A more precise diagnosis of the problem of democratic backsliding is the first step in crafting more effective and efficient solutions. This framework provides practitioners and policymakers a practical way to more thoroughly examine closing space situations and design holistic policies and interventions that address both the immediate challenge and longer-term issue of maintaining and growing democratic gains globally.

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International Law

Authentic Justice Thus Everlasting Peace: Because We Are One

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The ceasefire in the Israeli-Palestine conflict is a good thing. We thank God for it. Be it between two individuals or institutions or nations or the internal colonial and colonized, war does not do anything except cause more immediate or future mass misery and human destruction. Our continued memories of our interpersonal and international and internal colonial and civil wars and the memorials we erect to remember them recall and record wounds and pains we never get over. 

So it becomes a bothersome puzzle as to why we human beings still just don’t get that war like oppression leads to nowhere except to more human devastation. And we should have learned by now but have not that peacemaking like ceasefires mean nothing without justice.

 It is the reason why I constantly find myself correcting those who stress Peace and Justice.No Justice No Peace is more than a cliche.It is real politic emotionally, economically, socially, and spiritually.

Our American inner cities like those in every continent where culturally different and similar people live cramped impoverished lives and nations and colonial enclaves with such unequal wealth remind us of their continued explosive potentialities when peace is once again declared but with no justice.Everyone deserves a decent quality of life which not only includes material necessities but more importantly emotional and spiritual freedoms and other liberations.Not just the victors who conquer and rule and not just the rich and otherwise privileged.

 And until such  justices are  assured to everyone peacemaking is merely a bandaid on cancerous societal or International conflictual soars which come to only benefit those who profit from wars which are bound to come around again when there is no justice and thus peace such as  family destroying divorce lawyers, blood hungry media to sell more subscriptions , arms dealers to sell more murderous technologies, politicians needing  votes so start and prolong wars, and military men and women seeking promotion while practicing their killing capacities.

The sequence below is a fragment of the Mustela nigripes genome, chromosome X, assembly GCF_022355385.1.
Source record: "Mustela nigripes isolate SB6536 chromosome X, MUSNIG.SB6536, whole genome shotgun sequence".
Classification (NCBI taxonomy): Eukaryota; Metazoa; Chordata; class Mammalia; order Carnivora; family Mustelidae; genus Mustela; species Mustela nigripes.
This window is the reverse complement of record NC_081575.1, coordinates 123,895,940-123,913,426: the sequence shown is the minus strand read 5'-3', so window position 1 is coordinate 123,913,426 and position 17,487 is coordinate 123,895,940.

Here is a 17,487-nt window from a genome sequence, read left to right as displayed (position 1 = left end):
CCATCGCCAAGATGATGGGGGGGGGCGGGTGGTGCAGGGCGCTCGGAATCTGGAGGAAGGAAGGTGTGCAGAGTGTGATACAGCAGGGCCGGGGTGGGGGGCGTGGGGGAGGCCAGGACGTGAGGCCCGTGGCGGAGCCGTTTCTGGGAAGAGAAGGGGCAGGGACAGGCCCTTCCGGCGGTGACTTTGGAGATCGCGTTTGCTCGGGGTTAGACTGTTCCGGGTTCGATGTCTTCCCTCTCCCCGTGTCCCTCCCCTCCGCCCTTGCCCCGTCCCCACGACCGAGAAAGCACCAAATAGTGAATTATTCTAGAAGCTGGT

So if those of us who devoutly practice our  faiths or our golden moral principles,  let us say always and pray and advocate justice and peace always  as a vital public good  and  do justice then lasting peace in our personal lives and insist that national leaders, our own and others do the same in their conduct of international affairs and affairs with those who are stateless in this global world. 

All such pleading is essential since we are all brothers and sisters in the eyes of God who created all of us  in God’s image as one humanity  out of  everlasting divine love for all of us so we should love each other as God loves all of us  leading to desiring justice and thus lasting peace for each and every one of us.

This is difficult for those in international affairs to understand who take more conventional secular approaches to historical and contemporary justice and peace challenges as if our universal spiritual connectivennes  ( not to be confused with the vast diversity of organized religions)as human beings which makes us all brothers and sisters has no relevance. But if we are going to find true enduring peace we have no alternative but to turn our backs on increasingly useless secular methods which go either way, stressing peace then justice or justice then peace and understand how much we must begin to explore and implement approaches which we look at each other as spiritually connected brothers and sisters in which it is the expectation that peace only comes and lasts when  through the equal enjoyment of justices for every human being, we restore our universal kindred rooted in the everlasting love of God and thus for each other, no matter the different ways in which we define God or positive moral principles which originate in understandings that we human beings in all our diversities are one and thus brothers and sisters.